Should we seek guardianship? Are there other options? - AgingCare.com

Should we seek guardianship? Are there other options?

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Hello. My situation is as follows. My mother has advanced dementia, and my father has been her full time caretaker for years, despite my wishes that we find long term care for her for her safety. My father was diagnosed with advanced cancer this past December. I have one sister. Three weeks ago, I found out she has stolen my parents credit card on multiple occasions, and and has also taken $100,000 dollars from them over the last two years, between personal checks made out to her and her husband. They also got my dad to co-sign on their mortgage last year depsite me begging him not to. Sister promised she would get a job and then refinance the house to get his name off the loan, and they never happened. Now that he is a dying man, he still feels the need to take care of her, at the expense of my mother and truthfully of me. His wish is to gift his home to my sister so that her family can move in and become caregivers for them. He also wishes to divide up the substantial stocks my parents jointly own, and gift them away upon his death, even though my mom will still be alive. He's technically taking all her assets away from her, with the hopes that my sister will do the right thing and manage moms money and house well. I have no faith whatsoever that this will happen. What's worse, is that he has named my sister and I as joint POAs over him once he is incapacitated. My mother also has her paperwork that states POA will be passed to myself and my sister once dad can't fulfill his duties, and that we can work independently of each other. Mom requires 24/7 care and help with all ADLs. I also have reason to believe my sister is stealing my dad's pain meds. She screams at me when I bring up my concerns, that all I'm trying to do is hurt her because I'm mean. Everything in my gut tells me to go for guardianship of my mom and try to stop the absolute slaughter of her assets. But I fear that because my sister will have joint POA of my dad, that she can still ruin everything. I'm upset that I am being put in this situation at the end of my dad's life. I'm upset that I seem to be the only one thinking rationally about mom's assets. The way I see it, once my sister has the house and half the stocks, she can just throw mom to the wind, and the only one with the moral character to pick up the bill will be me, with what little I have. Not to mention, I don't think anyone is qualified to take care of her at home, especially my sister. Help advise please.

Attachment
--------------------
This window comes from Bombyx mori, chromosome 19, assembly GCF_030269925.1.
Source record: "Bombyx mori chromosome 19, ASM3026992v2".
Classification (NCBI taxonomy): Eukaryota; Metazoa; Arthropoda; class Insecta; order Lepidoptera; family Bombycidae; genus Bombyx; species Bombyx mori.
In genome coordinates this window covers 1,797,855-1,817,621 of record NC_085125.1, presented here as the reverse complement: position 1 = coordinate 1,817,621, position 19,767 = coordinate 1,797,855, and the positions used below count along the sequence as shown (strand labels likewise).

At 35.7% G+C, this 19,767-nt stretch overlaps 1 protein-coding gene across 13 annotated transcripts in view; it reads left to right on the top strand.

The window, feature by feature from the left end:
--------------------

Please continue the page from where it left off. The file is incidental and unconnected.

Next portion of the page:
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Dear writer,

My heart goes out to you. For the past year, I’ve have been dealing with my 80-year-old father, a victim of financial elder abuse by a 30-year-old woman who is draining his life savings, including funds for his own care as he ages. It’s nothing short of absolutely devastating.

I can only speak from my experience but my recommendation is you consult with an elder abuse lawyer immediately. Educating yourself on your options is extremely important. Research financial elder abuse online and there are several resources I can share. You will learn it’s rampant in the USA and often committed by family members, including adult children. My brother will be petitioning for conservatorship this month (same as guardianship in California). He has not been diagnosed with an incapacity declaration since he won’t go to the doctor. If your mother has been medically diagnosed with dementia and deemed mentally incapacitated the likelihood of you being granted guardianship is high. If you have guardianship, it precedes POA rights of your sister, especially if she is accused of committing elder financial abuse.

The tricky part here is your father. When you say he is her “caretaker” is he also POA or an official guardian at this time? If he is and deemed mentally sound, you will have to contest his rights, though with his terminal diagnosis it may be a non-issue. In regards to his will, what you will also need to find out is his rights as a “competent” spouse to change their trust or will. In my case, my mother is deceased, but the way their will is structured is my father can only modify 50% of the estate in his will. All that said, he could spend it all or give it all away, just not change the will for 100% of the remaining assets.

Another thing to consider is your sister. There is the likelihood she may contest your petition for guardianship if you decide to go forward with it. My friend’s father had a very similar situation as yours and in the end he was granted guardianship, but his sister fought long and hard. Though if she was caught stealing credit cards she will have no clout and in fact she may face charges herself.